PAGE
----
Interview: theART

theART: Steven (drums); Jak (gtr/vox); KJ (bass/vox); Azaria (vox/gtr).

 The Art, Live: 2007

Local dates:

Mar. 18, 2009, 2:30 p: SXSW 2009 – IndieHouston @ Co-Lab Space, Austin.

Mar. 20, 2009, 11 p: SXSW 2009 – Maggie Mae’s, Austin.

Mar. 21, 2009, 12:45 p: SXSW 2009 – Aussie Acoustic – Whole Foods, Austin.

Mar. 22, 2009, 8 p: IndieHouston.org, w/JAPANTHER, Houston

Mar. 23, 2009, 10 p: Saturn Bar – ALL AGES, New Orleans

Apr. 10, 2009, 10 p: Beauty Bar, Austin

 

Full tour schedule: www.myspace.com/theart

 

 

Dirt. Love. Androgyny. Machismo. Unknown. Massive. theART.

Newtown, Sydney, Australia was home-base and remains home. But the band has spent most of the past year in Los Angeles and doesn’t plan on leaving anytime soon. They toured Australia for 3 years straight, putting in the kind of work that still gets them a hero’s welcome despite their absence.

Newtown is like London’s Camden, and theArt’s group house there was an artistic ground zero. You can hear the influence in theArt’s music as clearly as you can see it in vocalist Azaria’s charcoal sketches. Sensations are depicted. Segments of reality explored repeatedly until the trees become the forest. Depiction of the whole becomes secondary as the segments fill one’s fields of vision and sound.

The band’s self-titled 5-song EP starts with ‘Love Bomb Revolution,’ which comes across as a modern Hanoi Rocks; filthy yet precious. Guitar walls mix with harmonies and build to a chant-along chorus, Azaria’s lead vocals dangerously perfect. ‘She’s Dead Wrapped In Fashion’ meanwhile sounds like a Cars demo before Roy Thomas Baker got a hold of them, complete with a disco bridge and staccato guitars, both eventually overwhelmed by grime.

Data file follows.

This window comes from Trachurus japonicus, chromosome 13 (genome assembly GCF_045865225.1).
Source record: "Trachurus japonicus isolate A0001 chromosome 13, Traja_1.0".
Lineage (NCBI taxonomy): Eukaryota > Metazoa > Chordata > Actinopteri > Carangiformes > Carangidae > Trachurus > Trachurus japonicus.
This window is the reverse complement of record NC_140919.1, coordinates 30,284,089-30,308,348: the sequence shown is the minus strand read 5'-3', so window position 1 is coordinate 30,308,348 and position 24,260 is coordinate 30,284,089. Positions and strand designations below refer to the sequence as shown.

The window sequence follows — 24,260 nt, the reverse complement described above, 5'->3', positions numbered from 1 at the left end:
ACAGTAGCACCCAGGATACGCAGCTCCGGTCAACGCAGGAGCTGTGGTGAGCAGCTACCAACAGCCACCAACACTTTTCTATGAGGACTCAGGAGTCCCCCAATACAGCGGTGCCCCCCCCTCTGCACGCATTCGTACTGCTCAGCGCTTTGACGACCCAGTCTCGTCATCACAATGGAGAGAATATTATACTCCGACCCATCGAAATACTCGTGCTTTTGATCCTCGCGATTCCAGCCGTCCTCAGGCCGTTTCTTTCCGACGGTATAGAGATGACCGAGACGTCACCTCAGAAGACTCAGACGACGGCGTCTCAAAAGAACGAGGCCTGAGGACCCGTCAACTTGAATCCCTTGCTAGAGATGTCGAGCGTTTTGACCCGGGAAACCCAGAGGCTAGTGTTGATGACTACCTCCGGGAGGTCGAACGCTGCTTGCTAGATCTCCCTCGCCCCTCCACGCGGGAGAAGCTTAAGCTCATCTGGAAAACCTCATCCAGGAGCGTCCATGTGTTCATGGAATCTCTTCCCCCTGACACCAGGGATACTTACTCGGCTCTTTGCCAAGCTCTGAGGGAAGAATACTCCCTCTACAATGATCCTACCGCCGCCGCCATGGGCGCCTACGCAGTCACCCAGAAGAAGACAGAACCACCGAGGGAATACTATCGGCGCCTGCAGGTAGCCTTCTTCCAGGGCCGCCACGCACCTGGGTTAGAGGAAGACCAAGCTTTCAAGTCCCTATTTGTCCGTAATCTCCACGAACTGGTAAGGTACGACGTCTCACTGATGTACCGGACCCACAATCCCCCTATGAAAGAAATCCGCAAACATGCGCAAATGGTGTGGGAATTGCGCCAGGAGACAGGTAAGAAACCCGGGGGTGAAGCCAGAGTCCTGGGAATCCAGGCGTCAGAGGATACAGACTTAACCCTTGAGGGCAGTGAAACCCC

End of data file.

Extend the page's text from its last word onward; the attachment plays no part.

‘Break’ makes things a little more personal. (It’s a heart, by the way.) Drums and vocals build, layer, hammer; creating a combination of force and exposure reminiscent of a punk Johnnie Goudie. ‘Christian Girl’s tentacles pull you in like Type O-lite, waiting for the bridge to break your face. The outro is classic gutter chic; girl vox parping over a sewer guitar line.

‘Happy Now’ stands out on the EP for its difference from the other songs. Written by theArt’s predecessor (the Follow) it is pure, mainlined, post-punk pop: without irony or updating, it sounds almost exactly like the Cure.

If you visit www.myspace.com/theart you can hear one of the band’s newest songs, hometown-tribute ‘Newtown,’ which combines aspects of all of the directions heard on the EP without diluting any of them. The growth obviously continues.

Azaria took some time Tuesday morning before heading to another 5-hour tour-prep rehearsal at the band’s L.A. space to fill GonzoGeek in on theArt’s plans to take over the U.S., the finer points of life as a woodshedding nerd, and being on the road as part of a co-ed rock machine.

 

GONZOGEEK: So the rehearsal space beckons?

AZARIA: We’re rehearsing with our drummer, who’s from New York but moved to Los Angeles. We haven’t rehearsed with him for a few months so we’ve been rehearsing everyday for the past few weeks.

GG: As tour prep?

A: For the tour there’re a bunch of new songs…a lot of stuff to go over. We’re getting our show together. Figuring out the best way to make noise and hurt peoples’ ears.

GG: Right. Right. I’m looking forward to seeing y’all live in Austin. The EP struck me really well. There’re a lot of influences on there, but at the same time it sounds really up to date. How did you get from ‘Happy Now,’ which sounds exactly like the Cure to the sound I’m hearing now? Was it a conscious shift? A natural evolution?

A: The EP is very schizophrenic. But as a songwriter I don’t like closing any doors. And I just remember presenting the band with all these songs, you know, ‘Let’s do this one, let’s do that one.’ We’ve been together for about 5 years, and from when we first started we didn’t ever want to release an album where every song sounded the same. We’ve naturally over time been on some kind of a journey and it sounds kind of funny to say but [the EP] sounds sort of like a compilation.